Dr. Lynne's contact information:
Dr. Sarah D. Lynne
Sarah D. Lynne is an assistant professor in the Department of Family, Youth and Community Sciences at the University of Florida. She earned her PhD from the University of Florida, Department of Psychology in 2008 with a focus on adolescent social development and developmental psychopathology. She then completed a postdoctoral fellowship at the Johns Hopkins Bloomberg School of Public Health. During her postdoctoral fellowship, she continued her research with urban, minority populations while pursuing advanced statistical training as well as training in prevention science, health promotion, prevention research design and implementation, and advocacy. Sarah then worked as a Society for Research in Child Development policy fellow at the National Institute on Drug Abuse, expanding upon her knowledge base of prevention research and extending her background to include clinical neuroscience and translation of evidence-based treatments to community providers. Her experience at NIDA provided her with a unique perspective regarding the interplay between science and policy.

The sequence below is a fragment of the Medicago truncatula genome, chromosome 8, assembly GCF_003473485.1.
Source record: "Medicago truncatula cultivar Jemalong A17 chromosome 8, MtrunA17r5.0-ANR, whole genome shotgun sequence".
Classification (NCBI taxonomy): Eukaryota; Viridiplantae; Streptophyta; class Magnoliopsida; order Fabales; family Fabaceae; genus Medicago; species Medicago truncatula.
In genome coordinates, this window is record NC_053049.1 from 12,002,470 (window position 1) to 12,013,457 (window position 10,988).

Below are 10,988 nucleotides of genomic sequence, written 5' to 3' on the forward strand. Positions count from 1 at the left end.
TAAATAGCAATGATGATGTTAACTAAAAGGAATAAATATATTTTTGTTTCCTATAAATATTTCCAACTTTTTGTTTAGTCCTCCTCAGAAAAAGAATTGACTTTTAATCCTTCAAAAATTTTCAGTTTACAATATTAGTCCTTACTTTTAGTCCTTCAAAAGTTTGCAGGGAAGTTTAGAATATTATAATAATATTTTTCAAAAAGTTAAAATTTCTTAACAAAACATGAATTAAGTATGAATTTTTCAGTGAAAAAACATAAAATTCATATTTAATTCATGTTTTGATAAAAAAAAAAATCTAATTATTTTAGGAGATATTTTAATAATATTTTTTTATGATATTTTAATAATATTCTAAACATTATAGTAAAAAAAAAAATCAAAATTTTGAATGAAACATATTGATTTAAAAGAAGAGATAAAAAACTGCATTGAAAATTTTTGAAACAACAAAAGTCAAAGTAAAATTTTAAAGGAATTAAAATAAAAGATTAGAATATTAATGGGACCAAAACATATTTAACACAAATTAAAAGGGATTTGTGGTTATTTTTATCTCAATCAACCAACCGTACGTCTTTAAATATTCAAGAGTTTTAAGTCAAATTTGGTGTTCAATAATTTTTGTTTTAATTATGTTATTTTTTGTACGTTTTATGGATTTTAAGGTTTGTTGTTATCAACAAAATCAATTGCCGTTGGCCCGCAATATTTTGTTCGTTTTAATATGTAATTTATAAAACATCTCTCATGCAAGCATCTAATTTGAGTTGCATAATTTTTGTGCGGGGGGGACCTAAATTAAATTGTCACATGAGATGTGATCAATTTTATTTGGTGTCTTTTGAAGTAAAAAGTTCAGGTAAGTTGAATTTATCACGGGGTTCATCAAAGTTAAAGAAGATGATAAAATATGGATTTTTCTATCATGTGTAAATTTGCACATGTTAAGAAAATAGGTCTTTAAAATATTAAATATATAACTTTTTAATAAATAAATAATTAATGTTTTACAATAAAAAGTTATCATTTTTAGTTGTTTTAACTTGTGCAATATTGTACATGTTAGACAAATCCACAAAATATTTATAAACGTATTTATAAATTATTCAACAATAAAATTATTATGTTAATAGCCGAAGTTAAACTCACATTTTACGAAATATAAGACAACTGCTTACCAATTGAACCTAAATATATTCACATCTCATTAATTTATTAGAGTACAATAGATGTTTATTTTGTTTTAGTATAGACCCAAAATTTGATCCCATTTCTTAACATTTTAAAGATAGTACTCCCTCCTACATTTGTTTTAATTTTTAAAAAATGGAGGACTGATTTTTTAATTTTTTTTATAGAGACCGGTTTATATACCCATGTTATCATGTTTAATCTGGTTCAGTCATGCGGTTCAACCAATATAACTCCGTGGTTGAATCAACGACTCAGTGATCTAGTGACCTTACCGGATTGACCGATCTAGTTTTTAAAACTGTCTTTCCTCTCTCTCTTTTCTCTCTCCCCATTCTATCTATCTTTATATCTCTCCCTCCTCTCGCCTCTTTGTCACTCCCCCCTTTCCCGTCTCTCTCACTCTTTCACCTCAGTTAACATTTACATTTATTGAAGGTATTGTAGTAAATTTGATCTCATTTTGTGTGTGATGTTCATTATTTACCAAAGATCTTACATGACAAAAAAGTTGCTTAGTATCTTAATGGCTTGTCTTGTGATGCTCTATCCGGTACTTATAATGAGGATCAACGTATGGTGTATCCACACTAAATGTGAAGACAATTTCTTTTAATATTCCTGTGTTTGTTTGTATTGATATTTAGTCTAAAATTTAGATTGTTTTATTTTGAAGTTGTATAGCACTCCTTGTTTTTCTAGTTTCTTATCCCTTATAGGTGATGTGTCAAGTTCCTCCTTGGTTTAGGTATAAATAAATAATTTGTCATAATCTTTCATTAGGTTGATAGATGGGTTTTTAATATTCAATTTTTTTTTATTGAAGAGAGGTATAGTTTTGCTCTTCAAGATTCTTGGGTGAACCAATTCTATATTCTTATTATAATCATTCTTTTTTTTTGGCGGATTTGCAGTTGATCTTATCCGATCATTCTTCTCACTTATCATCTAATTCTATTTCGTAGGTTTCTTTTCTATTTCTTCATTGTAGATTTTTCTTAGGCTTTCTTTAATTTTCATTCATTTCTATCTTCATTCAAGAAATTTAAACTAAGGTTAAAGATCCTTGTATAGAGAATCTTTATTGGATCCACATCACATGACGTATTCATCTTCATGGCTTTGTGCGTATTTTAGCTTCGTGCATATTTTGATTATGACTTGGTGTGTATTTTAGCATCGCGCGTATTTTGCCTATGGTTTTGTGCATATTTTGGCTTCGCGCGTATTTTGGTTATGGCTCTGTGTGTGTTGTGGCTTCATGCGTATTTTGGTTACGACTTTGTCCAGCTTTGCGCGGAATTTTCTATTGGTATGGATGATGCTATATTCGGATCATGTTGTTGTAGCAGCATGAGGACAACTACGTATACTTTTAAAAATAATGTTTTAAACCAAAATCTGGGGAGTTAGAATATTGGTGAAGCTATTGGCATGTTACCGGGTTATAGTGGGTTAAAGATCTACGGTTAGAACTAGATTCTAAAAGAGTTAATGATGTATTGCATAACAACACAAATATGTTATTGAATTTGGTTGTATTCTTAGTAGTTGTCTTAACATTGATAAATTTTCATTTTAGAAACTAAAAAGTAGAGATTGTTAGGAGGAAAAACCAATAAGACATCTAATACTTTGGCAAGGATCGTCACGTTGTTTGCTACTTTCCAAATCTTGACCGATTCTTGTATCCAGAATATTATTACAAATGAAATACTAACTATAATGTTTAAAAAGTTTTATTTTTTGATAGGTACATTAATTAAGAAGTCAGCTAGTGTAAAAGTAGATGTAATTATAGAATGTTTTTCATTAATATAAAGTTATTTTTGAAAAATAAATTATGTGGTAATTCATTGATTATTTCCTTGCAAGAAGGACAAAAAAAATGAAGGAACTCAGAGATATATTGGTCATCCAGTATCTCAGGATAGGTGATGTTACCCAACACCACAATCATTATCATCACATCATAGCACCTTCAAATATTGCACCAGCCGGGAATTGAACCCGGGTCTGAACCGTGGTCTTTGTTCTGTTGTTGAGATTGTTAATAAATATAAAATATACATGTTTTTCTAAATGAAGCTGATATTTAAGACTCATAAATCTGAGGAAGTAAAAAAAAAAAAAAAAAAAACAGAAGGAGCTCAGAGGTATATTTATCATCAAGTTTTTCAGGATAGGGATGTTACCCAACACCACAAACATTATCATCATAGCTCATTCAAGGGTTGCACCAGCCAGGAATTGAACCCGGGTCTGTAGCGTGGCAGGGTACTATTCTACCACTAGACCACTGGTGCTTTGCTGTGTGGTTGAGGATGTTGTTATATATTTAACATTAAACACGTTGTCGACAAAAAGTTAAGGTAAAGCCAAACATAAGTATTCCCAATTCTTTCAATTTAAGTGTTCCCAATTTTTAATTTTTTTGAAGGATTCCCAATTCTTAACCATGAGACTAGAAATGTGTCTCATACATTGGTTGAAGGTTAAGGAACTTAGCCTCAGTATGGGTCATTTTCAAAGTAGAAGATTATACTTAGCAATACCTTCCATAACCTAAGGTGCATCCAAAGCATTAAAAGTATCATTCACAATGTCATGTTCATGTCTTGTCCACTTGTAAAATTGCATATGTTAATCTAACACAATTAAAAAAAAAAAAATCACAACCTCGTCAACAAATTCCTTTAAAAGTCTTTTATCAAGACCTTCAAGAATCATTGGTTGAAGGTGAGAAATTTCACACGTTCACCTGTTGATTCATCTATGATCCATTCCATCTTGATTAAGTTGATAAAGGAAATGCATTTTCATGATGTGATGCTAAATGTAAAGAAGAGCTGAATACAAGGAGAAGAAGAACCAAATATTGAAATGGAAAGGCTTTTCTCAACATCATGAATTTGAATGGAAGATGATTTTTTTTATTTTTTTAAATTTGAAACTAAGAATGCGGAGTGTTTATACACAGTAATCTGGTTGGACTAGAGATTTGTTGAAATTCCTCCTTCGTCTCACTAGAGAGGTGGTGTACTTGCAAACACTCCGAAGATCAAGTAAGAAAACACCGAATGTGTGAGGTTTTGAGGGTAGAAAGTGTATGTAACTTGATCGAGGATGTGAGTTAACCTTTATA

Using advanced quantitative statistical methods, Dr. Lynne conducts lifespan research on pathways to substance use and related mental, physical, and behavioral health problems complimenting original data collection with evaluations of large archival longitudinal datasets. She takes an ecological perspective, focusing on the interplay between individual characteristics, interpersonal relationships, and context across childhood and adolescence, with primary expertise in the biopsychosocial changes of adolescence. She has worked on the development, implementation, and evaluation of preventive interventions, including an ongoing evaluation of a teen pregnancy prevention program implemented in a rural Florida county. She has also collaborated with a team of researchers from the University of Florida and the Cherokee Nation on a community-based intervention to prevent youth alcohol use. In addition, she is leading a NIH/NCATS funded study evaluating the association between pubertal timing, brain development, and psychosocial/behavioral adjustment among girls 8 – 12 years old.